Facebook announced the arrival of hashtags. This is a significant step towards business in real time.
Now, when you will click on a hashtag in Facebook, users will be able to see all public content related to that keyword. Of course you will be able to join the conversation via a public post, quoting this hashtag.
Concretely, what does this change allow?
- Search for a specific conversation (vs. simple search term), follow a media event, a program, a personality,…just like on Twitter.
- Being able to see posts coming from other applications, that have been shared on Facebook (eg Instagram) – many people are ‘cross-posting’ on several networks, including Facebook – it will be easier to find them
- Being able to click on hashtags in comments or posts directly from the page hashtags, or status updates from friends or pages.
“Hashtags are only the first step to help people to easily find out what others are saying about a given topic and to participate to public conversations,” says Greg Lindley from Facebook.
For Facebook, it is a simple way to create more engagement and more monetization opportunities (sponsored hashtags, trends, posts, use of Facebook as a second screen, etc…)
What’s the point?
Thanks to this new feature, the status updates about general topics or revolving around ‘communities of interest’ not necessarily assembled in a group, and the most interesting and outstanding posts, will become viral without the help of friends. Not only your friends will see your posts and Facebook statuses, but potentially tens of thousands of people.
Indeed, only a few persons pay attention to ‘public statuses’ you wrote on Facebook (yes, they were already available in Facebook but you had to use the search bar, then filter by ‘Public statuses’). Thanks to hashtags, the visibility of these posts will undoubtedly increase significantly, as they can identify distinct conversations in the middle of the ‘buzz’ of all posts.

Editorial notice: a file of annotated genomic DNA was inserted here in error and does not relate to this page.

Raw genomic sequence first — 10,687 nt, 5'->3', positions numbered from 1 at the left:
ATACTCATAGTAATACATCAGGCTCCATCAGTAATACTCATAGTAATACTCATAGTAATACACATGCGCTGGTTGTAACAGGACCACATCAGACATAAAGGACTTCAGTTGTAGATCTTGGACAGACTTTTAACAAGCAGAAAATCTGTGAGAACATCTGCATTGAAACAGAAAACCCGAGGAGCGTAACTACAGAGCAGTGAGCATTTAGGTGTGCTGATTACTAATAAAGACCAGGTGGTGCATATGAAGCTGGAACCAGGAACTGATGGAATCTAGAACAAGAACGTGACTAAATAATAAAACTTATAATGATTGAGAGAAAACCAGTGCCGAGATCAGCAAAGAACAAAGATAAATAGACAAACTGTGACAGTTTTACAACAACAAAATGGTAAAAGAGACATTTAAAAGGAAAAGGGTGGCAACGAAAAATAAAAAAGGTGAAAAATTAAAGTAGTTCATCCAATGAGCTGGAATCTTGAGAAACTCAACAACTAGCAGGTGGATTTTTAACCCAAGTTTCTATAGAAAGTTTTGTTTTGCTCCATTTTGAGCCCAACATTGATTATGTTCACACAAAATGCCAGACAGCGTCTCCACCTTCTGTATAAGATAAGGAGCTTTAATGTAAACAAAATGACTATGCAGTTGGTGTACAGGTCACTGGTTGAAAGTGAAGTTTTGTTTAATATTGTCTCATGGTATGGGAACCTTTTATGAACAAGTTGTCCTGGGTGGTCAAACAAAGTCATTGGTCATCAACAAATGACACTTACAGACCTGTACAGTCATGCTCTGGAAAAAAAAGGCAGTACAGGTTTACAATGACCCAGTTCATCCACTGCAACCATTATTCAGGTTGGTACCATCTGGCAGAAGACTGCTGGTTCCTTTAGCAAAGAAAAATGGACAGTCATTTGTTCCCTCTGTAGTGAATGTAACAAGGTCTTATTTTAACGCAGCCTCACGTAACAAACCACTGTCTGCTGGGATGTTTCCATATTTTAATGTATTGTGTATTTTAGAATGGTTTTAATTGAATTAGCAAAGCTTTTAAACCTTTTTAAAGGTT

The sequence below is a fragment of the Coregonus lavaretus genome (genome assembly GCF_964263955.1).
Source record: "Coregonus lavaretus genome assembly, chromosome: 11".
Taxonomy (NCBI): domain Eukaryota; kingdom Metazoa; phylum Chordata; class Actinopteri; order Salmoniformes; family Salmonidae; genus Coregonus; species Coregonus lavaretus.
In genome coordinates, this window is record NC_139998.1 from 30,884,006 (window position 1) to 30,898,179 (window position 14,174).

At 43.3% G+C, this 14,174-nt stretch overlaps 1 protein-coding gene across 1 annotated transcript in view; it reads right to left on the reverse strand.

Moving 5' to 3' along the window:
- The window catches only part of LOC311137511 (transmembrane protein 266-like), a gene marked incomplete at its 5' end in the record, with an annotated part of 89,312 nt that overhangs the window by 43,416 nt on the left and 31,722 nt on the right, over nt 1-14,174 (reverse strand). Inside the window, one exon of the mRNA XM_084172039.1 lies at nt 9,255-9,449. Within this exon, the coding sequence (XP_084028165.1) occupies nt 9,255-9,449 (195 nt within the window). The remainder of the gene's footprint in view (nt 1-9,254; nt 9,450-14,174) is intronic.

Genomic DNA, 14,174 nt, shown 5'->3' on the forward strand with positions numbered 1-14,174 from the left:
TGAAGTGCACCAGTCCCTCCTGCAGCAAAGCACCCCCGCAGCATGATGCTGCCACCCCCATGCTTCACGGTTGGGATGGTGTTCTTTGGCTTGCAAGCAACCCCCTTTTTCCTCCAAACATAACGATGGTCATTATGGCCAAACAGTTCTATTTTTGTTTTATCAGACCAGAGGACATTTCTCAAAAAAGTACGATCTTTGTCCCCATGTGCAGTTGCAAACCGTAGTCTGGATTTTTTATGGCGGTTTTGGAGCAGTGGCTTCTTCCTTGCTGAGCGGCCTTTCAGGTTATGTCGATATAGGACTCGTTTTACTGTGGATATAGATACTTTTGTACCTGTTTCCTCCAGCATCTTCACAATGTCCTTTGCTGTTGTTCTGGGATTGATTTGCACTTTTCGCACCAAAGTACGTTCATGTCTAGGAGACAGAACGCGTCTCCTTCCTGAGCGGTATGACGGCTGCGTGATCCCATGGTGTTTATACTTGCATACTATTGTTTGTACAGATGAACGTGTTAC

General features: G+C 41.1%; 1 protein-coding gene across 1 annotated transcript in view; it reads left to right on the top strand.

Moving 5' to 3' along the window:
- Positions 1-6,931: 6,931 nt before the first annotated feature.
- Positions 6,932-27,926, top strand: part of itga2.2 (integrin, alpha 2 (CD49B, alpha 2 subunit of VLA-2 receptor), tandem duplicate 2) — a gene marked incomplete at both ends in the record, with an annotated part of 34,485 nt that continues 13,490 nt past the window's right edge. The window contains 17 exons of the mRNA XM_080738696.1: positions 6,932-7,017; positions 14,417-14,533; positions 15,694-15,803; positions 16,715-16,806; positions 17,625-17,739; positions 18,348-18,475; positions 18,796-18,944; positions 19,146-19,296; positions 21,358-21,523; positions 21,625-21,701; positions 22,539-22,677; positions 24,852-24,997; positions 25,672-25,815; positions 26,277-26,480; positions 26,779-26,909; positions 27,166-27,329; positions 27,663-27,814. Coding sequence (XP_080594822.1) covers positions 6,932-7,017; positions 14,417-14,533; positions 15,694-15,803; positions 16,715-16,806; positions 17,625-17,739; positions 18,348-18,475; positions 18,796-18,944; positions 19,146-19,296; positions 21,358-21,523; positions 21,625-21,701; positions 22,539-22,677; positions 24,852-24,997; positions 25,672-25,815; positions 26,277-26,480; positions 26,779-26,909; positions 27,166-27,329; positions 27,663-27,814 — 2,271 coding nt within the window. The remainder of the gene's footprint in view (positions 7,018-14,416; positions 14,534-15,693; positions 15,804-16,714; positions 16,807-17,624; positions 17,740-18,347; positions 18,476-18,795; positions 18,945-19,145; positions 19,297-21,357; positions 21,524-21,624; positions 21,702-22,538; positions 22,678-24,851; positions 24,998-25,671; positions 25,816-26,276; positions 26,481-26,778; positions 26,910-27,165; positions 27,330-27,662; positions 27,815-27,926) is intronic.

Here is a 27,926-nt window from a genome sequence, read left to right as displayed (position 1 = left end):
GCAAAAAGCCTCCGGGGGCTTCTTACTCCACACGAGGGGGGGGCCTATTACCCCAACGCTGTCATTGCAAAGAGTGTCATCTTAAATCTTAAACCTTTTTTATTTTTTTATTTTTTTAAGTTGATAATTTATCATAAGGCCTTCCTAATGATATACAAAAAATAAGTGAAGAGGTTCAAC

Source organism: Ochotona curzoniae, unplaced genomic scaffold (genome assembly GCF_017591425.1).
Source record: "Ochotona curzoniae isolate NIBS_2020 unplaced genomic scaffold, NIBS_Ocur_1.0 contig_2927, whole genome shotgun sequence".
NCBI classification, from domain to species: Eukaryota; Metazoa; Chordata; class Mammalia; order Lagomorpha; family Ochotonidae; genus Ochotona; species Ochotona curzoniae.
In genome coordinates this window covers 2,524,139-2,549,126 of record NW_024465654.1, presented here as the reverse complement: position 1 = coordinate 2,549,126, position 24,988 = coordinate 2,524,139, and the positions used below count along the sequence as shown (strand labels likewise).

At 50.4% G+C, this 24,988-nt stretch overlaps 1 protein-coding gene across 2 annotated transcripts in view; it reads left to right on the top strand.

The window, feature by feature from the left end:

Will media seize it?
Of course. Media (especially broadcasters) have adopted Twitter for its conversational power. Facebook will enable to reach an even wider audience. Media will need to aggregate and select the most relevant content and republish some on all screens to show the community she’s valued. That challenge will be increasingly daunting.
And what about brands?
Undoubtedly good news. The arrival of hashtags could mean a revival of the ‘Social’ part of social media. The unique strength of Twitter is to generate conversations at scale, quickly, and relevant to media or brands, with virality. On the other hand, Facebook marketing is often summarized to a race to ‘fans’ and ‘like’, hard-pushed through sponsored posts, Facebook ads & silly contests (ie agencies focusing only on the ‘media’ part of Facebook).
Yet, I have always maintained that the value of social is to create, strengthen and amplify the ‘social currency’ that brand’s ambassadors are willing to create through a relevant conversation. Given the wider size of Facebook, it is obvious that adding the conversational dimension via the hashtag is a major asset for ‘conversational campaigns’, meaningful for the brand. Brands have then to amplify this content to the ‘passive majority’, greedy of this social content.
U.S. brands understood it, as shown by an Altimeter’s analysis during the last ‘Superbowl’ in February, brands have clearly favoured hashtags and destination URLs at the expense of Facebook.
Since then, Facebook has responded (better late than never). Up to media, brands and consumers to respond too.
Alex is Managing Director of Dialogfeed, a tool to smartly republish social media streams back to the website to boost fans/followers, visits & conversions, and create engagement through social login. Customers include BNP Paribas, Delhaize, France 24 & many others leading brands.
Prior to that, he worked 5 years at McKinsey&Company, as a consultant focusing on business development
IMAGE CREDITS: wikimotive.com